Because the lack of reflectors automatically means the motorcycles fails to comply with the requirements of Federal Motor Vehicle Safety Standard (FMVSS) number 108, “Lamps, Reflective Devices, and Associated Equipment”, the motorcycles in question need to be recalled.

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Harley-Davidson has issued a recall with the NHTSA that affects 45,901 motorcycles, all of which might have a faulty clutch master cylinder that doesn’t have enough force to disengage the clutch, especially if the motorcycle hasn’t been operated in a while.

The recall affects the following models, all of which were manufactured between April 28th, 2014, and October 24th, 2014: Electra Glide Ultra Classic, Electra Glide Ultra Classic – Twin Cooled, Ultra Limited, Police Electra Glide, Street Glide, Street Glide Special, CVO Street Glide, Electra Glide Ultra Classic Low, Ultra Limited Low, Electra Glide Ultra Classic Low – Twin Cooled, Road Glide Special, Road Glide, and CVO Road King.

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Harley-Davidson Q1 Sales Down 1.3%

04/23/2015 @ 12:06 pm, by Jensen Beeler5 COMMENTS

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Harley-Davidson’s Q1 2015 sales reports are in, and the Bar & Shield brand is reporting a 1.3% drop in unit volume sales, despite posting a $4 million increase in net income over last year ($269.9 million in Q1 2015).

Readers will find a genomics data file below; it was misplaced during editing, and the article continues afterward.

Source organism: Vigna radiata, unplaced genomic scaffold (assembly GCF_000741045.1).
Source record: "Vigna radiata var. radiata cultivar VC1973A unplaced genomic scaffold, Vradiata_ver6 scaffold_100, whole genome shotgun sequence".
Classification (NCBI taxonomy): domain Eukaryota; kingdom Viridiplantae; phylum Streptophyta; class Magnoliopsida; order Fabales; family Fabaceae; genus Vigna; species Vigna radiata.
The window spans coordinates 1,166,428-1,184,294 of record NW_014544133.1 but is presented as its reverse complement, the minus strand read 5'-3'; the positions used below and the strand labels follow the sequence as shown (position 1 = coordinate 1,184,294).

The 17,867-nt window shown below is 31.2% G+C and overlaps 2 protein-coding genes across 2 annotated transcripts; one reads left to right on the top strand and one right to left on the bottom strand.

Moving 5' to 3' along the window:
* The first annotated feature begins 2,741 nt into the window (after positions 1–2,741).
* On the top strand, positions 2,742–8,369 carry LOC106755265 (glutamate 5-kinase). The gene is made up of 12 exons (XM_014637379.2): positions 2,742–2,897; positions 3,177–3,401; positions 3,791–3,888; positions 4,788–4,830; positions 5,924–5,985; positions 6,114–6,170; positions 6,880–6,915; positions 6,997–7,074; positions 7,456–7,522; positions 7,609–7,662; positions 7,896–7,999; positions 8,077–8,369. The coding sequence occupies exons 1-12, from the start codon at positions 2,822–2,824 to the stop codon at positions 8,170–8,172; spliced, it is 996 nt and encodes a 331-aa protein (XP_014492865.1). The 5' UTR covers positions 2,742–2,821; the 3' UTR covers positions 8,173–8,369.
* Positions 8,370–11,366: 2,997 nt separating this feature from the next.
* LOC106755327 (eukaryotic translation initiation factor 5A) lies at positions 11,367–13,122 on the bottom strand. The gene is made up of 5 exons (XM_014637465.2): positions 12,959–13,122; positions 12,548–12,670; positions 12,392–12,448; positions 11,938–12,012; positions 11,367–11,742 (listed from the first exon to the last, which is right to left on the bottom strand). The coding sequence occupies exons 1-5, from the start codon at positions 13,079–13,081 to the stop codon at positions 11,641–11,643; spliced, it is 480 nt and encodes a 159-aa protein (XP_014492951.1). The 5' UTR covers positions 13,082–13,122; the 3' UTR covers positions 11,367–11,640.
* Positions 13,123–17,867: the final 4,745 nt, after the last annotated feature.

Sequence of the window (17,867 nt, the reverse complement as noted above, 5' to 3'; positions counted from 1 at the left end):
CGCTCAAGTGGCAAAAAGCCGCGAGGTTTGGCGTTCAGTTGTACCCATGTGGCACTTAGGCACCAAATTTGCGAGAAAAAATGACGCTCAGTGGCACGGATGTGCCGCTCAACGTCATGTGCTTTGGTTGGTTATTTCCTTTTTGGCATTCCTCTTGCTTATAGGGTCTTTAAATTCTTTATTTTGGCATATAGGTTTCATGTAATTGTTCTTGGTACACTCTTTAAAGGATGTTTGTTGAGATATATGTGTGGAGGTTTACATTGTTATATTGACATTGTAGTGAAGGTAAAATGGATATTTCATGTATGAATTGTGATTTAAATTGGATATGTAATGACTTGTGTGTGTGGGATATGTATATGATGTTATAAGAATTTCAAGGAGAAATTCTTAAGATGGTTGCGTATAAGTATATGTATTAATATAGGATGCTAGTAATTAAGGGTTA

Equally surprising is that the increase in net income comes despite a $60 million decrease in revenue ($1.67 billion in Q1 2015), which Harley-Davidson attributes to the growing currency divide between the dollar and the euro.

Harley-Davidson is using the currency issue, which in theory drives up the cost of American products abroad and allows foreign producers to discount in the USA, as a reason to adjust its year-end sales forecast, which the company now pegs at 2% to 4%, rather than 4% to 6%.

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Consumer Reports has taken another polling from motorcycle owners, a part of the publication’s continuous assessment on the value of various motorcycle brands and categories.

As usual, the Japanese brands dominated the reliability segment, though that did not automatically translate into the happiest of owners.

Victory Motorcycles takes the cake for keeping its customers happy, which stems from having fairly reliable motorcycles, coupled with good customer service and dealer interactions.

As such, 80% of Victory owners said they would buy a Victory again. Compare that figure to 72% for Harley-Davidson, and 70% for Honda (all other OEMs were below 70%).

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Matt Levatich Named The New CEO of Harley-Davidson

02/04/2015 @ 9:25 pm, by Jensen Beeler10 COMMENTS

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In a surprise press release late-today, Harley-Davidson announced that Matt Levatich will be taking over as the company’s CEO, starting May 1, 2015. Levatich will replace current CEO Keith Wandell, who took on his role in the company on May 1, 2009 — in the middle of the great economic recession.

The news is perhaps less shocking to industry insiders and analysts, who are familiar with the reasons behind Wandell’s tenure as CEO, and where Harley-Davidson stands today.

For sometime now we have been wondering when Harley-Davidson would initiate the next phase of its business plan, and whether Wandell would be a part of the company going forward.

As the symmetry of the tenure shows, today’s news is also a tip by Harley-Davidson that the swap in CEOs is due more to a new company direction than a reflection on performance.